Ben: Well, assuming the way that you phrase that question that you’ve had your tension since even before you changed your diet. And of course food intolerances, allergies, indigestion, that kind of thing can certainly cause tension in the neck. But more often than not, it’s stress. And a lot of times, even if you de-stress your body, you still have to do something physical to go in and remove a lot of those adhesions that can build up. I would recommend you look into cranial cycle therapy. This stuff works pretty well. It’s an alternative medical therapy. A lot of osteopaths do it. A lot of chiropractics are trained in it. Massage therapist can do it. Naturopathic physicians will do it. But the way that it works is you lie down on your back on a massage table and the therapist puts their hands on the back of your head. They kind of tune in to what they call your craniosacral rhythm and then they massage underneath your head, underneath your skull, down around into all the little sutures that kind of weld all the parts of your cranium together, part of your skull together. And it relieves a ton of pressure on the nerves and the blood vessels that pass through that area. And it can also help a little bit with restoring any of the bones that are out of position up in that cranial region and up in that cervical neck area. I would certainly look into that. Like if I had a bunch of head and neck tension, that’s one of the first things that I would do because I’ve had craniosacral therapy and had huge amount of tension released from my head and my neck area. And a lot of times you don’t even realize how tight you carry your jaw and how set you are with that type of stuff until you actually get therapy like this. And it relives a ton of that tension. So, that is what I would recommend that you look into. And you should be able to find a certified massage therapist or chiropractic physician in your area that offers something like that.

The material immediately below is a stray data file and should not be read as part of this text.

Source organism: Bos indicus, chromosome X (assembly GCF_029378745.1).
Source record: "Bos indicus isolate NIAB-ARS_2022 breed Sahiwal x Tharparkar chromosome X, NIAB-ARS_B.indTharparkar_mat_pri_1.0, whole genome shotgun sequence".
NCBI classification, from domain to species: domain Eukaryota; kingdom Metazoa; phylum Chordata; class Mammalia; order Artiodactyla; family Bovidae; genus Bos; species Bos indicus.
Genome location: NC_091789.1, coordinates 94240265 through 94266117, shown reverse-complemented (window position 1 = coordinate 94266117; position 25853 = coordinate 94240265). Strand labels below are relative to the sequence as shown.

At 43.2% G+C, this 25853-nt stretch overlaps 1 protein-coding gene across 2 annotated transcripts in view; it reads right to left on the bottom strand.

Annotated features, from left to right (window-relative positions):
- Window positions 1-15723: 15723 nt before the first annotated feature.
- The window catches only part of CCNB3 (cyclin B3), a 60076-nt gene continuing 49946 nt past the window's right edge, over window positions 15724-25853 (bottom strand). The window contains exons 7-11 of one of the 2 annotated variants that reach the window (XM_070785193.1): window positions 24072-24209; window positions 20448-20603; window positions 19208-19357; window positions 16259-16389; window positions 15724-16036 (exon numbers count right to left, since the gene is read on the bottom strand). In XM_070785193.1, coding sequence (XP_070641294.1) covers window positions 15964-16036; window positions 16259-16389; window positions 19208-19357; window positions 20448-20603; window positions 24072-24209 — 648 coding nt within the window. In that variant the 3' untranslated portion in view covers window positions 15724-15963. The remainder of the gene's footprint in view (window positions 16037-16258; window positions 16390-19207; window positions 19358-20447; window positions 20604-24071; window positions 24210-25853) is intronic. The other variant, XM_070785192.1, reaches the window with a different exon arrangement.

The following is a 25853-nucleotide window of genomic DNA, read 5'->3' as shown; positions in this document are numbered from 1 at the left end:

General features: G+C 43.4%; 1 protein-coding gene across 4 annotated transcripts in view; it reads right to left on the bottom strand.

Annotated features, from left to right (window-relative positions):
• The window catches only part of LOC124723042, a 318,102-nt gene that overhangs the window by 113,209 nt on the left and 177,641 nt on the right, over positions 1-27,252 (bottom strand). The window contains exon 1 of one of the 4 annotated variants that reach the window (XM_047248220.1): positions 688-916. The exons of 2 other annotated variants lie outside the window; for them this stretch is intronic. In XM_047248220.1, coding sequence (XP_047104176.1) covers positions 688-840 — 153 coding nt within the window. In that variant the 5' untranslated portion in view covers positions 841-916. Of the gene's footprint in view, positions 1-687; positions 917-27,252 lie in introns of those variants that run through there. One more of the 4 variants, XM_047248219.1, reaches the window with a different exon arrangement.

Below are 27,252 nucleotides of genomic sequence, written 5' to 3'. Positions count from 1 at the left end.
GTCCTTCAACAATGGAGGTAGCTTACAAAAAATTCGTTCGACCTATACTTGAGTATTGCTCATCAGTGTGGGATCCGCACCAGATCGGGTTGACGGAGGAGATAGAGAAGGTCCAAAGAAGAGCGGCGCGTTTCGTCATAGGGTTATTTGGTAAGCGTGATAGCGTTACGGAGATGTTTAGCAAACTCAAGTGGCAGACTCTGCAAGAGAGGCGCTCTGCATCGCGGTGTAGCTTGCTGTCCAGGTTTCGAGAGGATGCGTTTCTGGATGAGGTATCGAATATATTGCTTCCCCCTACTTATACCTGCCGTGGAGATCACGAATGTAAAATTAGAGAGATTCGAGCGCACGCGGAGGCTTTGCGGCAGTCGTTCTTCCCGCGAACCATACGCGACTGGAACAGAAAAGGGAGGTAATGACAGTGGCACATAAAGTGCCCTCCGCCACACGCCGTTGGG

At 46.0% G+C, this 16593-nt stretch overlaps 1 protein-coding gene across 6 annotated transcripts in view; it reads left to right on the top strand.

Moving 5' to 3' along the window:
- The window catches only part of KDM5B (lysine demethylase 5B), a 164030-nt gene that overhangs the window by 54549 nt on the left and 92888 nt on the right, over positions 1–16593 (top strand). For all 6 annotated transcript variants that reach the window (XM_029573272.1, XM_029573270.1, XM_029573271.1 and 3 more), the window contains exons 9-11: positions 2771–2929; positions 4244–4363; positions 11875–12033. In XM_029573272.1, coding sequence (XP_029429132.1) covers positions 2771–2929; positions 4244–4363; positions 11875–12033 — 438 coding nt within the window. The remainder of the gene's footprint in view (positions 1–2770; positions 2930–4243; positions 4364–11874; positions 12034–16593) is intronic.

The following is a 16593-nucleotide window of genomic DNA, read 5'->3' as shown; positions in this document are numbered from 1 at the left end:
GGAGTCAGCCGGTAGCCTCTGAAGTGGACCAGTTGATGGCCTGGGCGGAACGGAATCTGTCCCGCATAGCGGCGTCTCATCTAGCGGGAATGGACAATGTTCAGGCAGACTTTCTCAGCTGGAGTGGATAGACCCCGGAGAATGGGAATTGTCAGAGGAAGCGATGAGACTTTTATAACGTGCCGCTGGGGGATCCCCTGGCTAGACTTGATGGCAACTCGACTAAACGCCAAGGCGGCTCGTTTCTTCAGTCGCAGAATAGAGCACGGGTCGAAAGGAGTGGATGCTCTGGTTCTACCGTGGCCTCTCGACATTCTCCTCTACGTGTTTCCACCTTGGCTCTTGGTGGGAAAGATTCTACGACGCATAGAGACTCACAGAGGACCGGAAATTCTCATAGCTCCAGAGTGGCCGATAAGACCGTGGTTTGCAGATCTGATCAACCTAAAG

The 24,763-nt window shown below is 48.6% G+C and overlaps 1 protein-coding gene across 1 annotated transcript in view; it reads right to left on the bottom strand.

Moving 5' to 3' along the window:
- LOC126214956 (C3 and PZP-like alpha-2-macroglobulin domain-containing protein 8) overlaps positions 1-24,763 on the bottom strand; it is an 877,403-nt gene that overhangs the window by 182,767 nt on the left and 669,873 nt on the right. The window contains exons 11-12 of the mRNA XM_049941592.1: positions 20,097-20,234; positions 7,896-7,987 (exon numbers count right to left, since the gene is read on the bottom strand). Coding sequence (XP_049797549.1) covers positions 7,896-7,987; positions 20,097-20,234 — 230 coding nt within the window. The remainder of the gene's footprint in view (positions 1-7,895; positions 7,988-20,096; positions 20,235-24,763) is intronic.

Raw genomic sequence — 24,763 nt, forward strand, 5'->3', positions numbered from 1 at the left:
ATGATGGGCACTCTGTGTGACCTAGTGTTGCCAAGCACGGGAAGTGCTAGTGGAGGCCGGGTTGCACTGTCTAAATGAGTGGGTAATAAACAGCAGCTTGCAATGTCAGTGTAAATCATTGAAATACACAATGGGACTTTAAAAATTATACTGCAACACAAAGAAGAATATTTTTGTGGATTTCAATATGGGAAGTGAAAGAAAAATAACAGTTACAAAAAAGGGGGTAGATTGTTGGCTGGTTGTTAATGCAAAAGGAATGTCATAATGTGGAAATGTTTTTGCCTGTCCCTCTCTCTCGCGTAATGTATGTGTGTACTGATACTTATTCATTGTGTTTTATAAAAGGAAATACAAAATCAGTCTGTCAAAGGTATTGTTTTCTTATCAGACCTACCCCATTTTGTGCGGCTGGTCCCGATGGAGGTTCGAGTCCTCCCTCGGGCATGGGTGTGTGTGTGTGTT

Jack says: How thin is too thin for endurance athletes? Obviously on average, they are skinnier than the rest of the population but where is the line where it becomes unhealthy or dangerous?